I thought that Brinkmann made tonearms too. Why not them?
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I do not see any issue in using the Brinkmann/Tri-P Arm in combination. The Tri is built to be used with any TT on the market. If you have a synergy issue it might be with the Koetsu cartridge which probably is sweet, musical, and a little dark for what already will be a slightly dark sounding arm/table combo. You might want to consider a Lyra, Transfiguration, or Dynavector cart. in your price range. These cartridges are more neutral and more dynamic as well. You have a very nice table and arm. Good luck and enjoy!
Thanks for the feedback.When I intially demo the Brinkmann I felt it was faithful to the recording. I value neutral presentation where my system should minimise its impact on the musical presentation.I heard prople say the brinkmann is an analytical presentation. I personally never heard this.
As regards Cartridge selection the Koetsu RS was selected for its musical presentation and also I've never used a Koetsu in my own system before.
I'm looking forward you getting my Analogue rig set-up asap.
My current phonostage is the Whest PS 30R do you feel its up to the task of maximising my Analogue set-up.
Any alternative recommendations?
Although a Koetsu will "work" on a Triplanar and sound good, I get the impression that Koetsu's can sound even better on higher mass tonearms. Koetsu has very low compliance; Triplanar is "medium" mass tonearm. Of course, you can always stick a penny or a wad of gum on the Triplanar headshell to increase its effective mass, instead of finding a whole 'nuther tonearm which might not otherwise be as good as a Triplanar. Seriously, some added mass on the headshell might be a good thing. I think a penny weighs 5 gm. Some prefer blue tac.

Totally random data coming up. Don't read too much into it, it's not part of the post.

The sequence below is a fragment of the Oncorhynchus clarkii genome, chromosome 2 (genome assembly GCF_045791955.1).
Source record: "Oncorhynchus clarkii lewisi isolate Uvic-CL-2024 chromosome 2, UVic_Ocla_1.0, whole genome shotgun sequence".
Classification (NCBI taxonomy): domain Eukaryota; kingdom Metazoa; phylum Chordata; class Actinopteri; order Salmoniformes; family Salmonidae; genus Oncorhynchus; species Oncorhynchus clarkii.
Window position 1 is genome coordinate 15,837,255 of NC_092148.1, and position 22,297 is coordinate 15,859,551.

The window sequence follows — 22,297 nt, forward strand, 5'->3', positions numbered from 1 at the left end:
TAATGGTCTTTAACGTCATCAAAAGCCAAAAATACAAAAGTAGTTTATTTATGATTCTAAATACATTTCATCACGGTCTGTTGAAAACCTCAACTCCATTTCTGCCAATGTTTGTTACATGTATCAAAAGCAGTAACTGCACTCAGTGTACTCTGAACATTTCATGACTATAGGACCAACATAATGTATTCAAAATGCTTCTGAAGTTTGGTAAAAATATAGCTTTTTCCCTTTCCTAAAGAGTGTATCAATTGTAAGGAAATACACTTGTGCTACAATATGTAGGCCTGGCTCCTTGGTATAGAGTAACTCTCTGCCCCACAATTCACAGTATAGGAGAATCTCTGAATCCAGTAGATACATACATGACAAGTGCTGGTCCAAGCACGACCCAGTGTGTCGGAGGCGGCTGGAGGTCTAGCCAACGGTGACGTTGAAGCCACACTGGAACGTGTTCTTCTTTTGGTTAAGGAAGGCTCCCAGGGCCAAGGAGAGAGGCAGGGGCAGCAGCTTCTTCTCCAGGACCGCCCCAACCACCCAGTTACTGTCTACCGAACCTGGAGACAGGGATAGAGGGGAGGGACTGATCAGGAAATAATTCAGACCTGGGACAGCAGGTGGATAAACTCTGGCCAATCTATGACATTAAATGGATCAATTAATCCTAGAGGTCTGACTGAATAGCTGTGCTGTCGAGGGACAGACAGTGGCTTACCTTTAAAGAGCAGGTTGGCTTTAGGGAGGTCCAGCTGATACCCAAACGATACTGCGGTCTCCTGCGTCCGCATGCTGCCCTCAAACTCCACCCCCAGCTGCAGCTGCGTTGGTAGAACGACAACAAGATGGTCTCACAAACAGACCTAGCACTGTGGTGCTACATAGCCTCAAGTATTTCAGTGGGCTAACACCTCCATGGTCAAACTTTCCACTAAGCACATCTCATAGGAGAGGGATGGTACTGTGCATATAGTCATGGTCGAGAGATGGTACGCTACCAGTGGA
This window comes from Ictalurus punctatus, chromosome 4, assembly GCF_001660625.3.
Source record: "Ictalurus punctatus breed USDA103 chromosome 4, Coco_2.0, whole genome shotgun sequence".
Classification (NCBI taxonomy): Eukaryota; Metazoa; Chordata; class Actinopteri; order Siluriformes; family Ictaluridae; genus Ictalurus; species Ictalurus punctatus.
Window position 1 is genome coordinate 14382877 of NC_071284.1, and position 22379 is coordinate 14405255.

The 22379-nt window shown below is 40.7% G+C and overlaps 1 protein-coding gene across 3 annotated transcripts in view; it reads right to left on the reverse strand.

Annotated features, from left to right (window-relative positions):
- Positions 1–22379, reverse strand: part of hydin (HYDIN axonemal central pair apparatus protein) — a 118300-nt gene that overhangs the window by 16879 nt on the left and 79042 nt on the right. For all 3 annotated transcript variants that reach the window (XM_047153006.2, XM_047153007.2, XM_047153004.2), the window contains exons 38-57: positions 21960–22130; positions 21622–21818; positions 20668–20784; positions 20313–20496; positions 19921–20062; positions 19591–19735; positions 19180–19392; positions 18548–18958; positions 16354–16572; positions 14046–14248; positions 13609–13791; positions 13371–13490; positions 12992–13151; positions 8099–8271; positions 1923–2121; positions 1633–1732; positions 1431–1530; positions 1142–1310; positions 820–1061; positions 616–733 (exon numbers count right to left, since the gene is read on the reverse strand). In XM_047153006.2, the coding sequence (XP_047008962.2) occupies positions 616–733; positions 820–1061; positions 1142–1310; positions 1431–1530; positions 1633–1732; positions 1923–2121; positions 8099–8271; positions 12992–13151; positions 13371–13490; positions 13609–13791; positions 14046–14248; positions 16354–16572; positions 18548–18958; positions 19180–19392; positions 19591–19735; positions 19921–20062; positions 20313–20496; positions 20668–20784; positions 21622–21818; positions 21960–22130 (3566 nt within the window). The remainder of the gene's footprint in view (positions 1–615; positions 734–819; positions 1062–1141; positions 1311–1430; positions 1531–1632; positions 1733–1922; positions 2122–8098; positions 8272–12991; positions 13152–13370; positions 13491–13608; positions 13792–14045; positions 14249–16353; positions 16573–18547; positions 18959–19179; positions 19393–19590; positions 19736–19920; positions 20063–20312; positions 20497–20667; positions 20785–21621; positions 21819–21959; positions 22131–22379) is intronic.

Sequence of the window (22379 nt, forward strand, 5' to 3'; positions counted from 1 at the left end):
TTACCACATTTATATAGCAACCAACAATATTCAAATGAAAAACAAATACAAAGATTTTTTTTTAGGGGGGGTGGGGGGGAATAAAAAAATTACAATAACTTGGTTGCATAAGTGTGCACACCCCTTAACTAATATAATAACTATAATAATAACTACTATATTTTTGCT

If you do get the Brinkmann/Tri/KRS, the weak link will be the Whest PS30R. IMHO you should get the Whest PS30 RDT SE version. It is leaps and bounds above the R in terms of quietness, resolution and dynamics.
Of course if you can get the Whest MC V, it is even much better than the SE. But is twice the price. Worth getting the MC V if your musical taste runs into large orchestrals and big bands where the extra resolution and dynamics over the SE brings you into the venue.
The Triplanar has a multi-weight system for its counter balance, so if you use them right they can be set up to adjust the effective mass of the arm as well.
If you want reduced effective mass, use the weight combination so that the weight(s) are closer to the pivot. If you want greater effective mass, set up the weights so that they are further from the pivot.
I used to own the ASR Basis Exclusive and was contemplating an ARC Ref Phono 2 before buying the Whest MC V.
The ASR and ARC PH7 are not in the same league as the Whest MC V although both are refined and quiet. The MC V is more detailed, dynamic with breathaking leading edges and transients so much so that ASR/ARC sounded slow.
current list of phonostages to demo.
ASR Basis Exclusive
Lamm LP2 Delux.
Audio Research PH7.
LFD audio MMC SE
Methodology, I had the LP2 Delux w/ an RSP. It wasn't a great match, IMO. The Lamm didn't have enough gain to
make the RSP sing. It is possible this will also be the case w/ the PH7. I believe both the ARC and Lamm units have 57 db of gain. It may be an option to use an SUT in to the MM section of the Lamm. I never did, but wish I had tried it. I also tried the ASR Basis w/ the RSP. It did match quite well, with plenty of gain/loading options. That said, it was just not my cup of tea. Atmasphere, thanks for the tip on the weights. I will go back to my lighter counter weight, which has me further from the pivot. So far, that it made me purchase the heavier one from Basis.Now back to the OP. I thought is was actually just the heavier Koetsu stones that liked higher mass tonearms.